As exciting as the potential move is, you’ll have to forgive Dont’a Hightower’s management team if they aren’t exactly over the moon about it.

Having thoroughly tested the free agent market this offseason, Hightower and his team finally decided to come back to Foxborough on a four-year, $35.5 million contract with $17 million guaranteed. The former Alabama Crimson Tide superstar became the NFL’s eighth-highest off-the-ball linebacker in terms of average value per year — making the deal arguably the most team-friendly of the offseason involving a player of his caliber.

Of course, it’s impossible to know the intimate details of the team’s plans for Dont’a before or during the contract negotiation process, but any mention of an increase in his pass-rushing presence would only have driven up the price of his services. Yet, months after inking a team-friendly, linebacker-market-based contract that locks him in until his age-31 season, Hightower is warming up with the defensive linemen.

Imagine if he were paid as an edge rusher.

For an apt market comparison, it’s important to identify the type of edge rusher Hightower’s position will likely resemble. That is, a player who is rarely in a three-point stance and who can contribute multiple coverage snaps per game. Of the comparable 3-4 outside linebacker-style edge rushers, here are the ten highest paid, in terms of annual value per year:

  • Von Miller
  • Justin Houston
  • Chandler Jones
  • Melvin Ingram
  • Clay Matthews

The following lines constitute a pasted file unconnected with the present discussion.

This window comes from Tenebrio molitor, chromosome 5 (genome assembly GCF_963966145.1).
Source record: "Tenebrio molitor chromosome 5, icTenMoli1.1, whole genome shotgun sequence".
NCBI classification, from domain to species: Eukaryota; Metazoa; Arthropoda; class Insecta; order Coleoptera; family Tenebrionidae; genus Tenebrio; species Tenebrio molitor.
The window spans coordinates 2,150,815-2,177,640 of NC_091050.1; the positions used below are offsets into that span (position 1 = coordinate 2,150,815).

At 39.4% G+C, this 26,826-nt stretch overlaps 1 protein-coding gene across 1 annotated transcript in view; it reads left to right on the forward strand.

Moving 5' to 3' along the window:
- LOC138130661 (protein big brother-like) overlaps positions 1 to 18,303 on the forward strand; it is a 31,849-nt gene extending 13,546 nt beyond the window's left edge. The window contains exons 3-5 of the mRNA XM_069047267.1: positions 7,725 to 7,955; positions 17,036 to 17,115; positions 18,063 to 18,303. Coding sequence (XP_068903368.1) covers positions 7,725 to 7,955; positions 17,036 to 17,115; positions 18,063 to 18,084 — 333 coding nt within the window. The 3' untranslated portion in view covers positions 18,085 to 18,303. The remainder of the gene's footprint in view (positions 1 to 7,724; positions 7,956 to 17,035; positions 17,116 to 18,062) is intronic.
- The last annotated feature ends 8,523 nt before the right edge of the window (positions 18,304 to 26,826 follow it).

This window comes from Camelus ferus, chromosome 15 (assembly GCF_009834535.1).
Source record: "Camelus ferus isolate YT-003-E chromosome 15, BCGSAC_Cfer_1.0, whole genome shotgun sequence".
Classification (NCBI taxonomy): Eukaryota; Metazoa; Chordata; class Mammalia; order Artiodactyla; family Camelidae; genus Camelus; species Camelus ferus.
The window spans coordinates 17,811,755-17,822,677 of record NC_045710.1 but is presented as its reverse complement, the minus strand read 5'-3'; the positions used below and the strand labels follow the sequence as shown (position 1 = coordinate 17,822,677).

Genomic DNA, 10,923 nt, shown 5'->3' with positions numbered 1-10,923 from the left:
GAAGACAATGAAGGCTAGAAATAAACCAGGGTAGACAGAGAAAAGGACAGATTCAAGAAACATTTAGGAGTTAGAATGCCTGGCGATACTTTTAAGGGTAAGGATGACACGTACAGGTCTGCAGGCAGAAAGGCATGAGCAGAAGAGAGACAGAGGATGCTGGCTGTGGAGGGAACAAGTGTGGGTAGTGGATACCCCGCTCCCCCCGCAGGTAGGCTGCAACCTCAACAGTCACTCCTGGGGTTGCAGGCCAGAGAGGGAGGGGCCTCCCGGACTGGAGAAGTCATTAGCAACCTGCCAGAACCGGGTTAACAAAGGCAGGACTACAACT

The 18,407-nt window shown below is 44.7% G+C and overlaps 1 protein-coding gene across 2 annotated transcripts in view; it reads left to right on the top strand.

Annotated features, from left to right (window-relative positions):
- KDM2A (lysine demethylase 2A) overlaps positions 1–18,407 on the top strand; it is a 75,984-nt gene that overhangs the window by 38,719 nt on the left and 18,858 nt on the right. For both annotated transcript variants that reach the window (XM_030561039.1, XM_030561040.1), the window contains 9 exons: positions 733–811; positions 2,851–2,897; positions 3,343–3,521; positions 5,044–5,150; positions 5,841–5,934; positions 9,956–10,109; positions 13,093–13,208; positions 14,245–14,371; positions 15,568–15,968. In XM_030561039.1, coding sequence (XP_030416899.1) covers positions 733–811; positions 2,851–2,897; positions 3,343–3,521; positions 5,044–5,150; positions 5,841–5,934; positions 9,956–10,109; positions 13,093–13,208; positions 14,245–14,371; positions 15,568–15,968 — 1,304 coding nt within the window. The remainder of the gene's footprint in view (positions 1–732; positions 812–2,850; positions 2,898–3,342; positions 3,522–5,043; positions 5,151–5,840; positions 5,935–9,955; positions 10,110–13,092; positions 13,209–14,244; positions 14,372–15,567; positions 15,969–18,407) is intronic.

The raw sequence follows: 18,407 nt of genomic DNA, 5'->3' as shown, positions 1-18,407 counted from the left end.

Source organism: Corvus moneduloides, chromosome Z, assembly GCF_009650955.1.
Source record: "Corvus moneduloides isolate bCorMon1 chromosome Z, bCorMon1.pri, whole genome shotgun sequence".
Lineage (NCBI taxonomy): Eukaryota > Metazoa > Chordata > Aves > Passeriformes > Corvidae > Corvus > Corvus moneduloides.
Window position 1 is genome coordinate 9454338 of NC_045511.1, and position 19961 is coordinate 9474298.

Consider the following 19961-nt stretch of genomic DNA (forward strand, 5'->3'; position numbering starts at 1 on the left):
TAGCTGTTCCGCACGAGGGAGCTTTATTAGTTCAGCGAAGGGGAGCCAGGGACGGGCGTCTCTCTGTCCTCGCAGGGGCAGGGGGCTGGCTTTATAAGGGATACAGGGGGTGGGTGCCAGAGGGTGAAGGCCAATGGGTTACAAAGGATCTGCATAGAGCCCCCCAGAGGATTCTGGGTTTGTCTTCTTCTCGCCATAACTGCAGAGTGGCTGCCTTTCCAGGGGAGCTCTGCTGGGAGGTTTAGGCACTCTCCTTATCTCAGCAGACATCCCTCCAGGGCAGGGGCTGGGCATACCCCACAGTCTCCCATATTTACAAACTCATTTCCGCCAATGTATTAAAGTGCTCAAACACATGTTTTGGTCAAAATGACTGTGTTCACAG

• Ryan Kerrigan
  • Bruce Irvin
  • Jabaal Sheard
  • Brian Orakpo
  • Tamba Hali

According to numbers compiled from, their average per-year contract value is $12,561,667 while the average for a top-ten off-the-ball linebacker is currently $10,028,406. Hightower’s deal? $8,875,000.

Last season, according to PFF, these players averaged 773.1 total snaps. On average, 56% of their snaps were dedicated to rushing the quarterback, 35% came against the run, and 8% were spent in coverage. After extrapolating per-game averages over a 16-game season, these players averaged 8.1 sacks and 22 quarterback hurries in 2016.

If the Patriots pull the trigger and move him to a full-time edge role, is it not completely reasonable to assume that Dont’a Hightower could meet or exceed these type of pass-rushing numbers? If he does, the Patriots will successfully save $3,686,667 per year for a top-producing 3-4-style edge rusher. That’s over $14.7 million over the four-year duration of the contract.

What’s the harm in giving the move a try? If it works, the team receives a sizable discount on premium production at a premium position. The worst case scenario? He doesn’t produce on the edge, they move him back to the middle, and receive elite linebacker production at an already team-friendly rate.

From a salary cap management standpoint, it’s the quintessential Patriots move.

Follow Brian Phillips on Twitter - @BPhillips_PP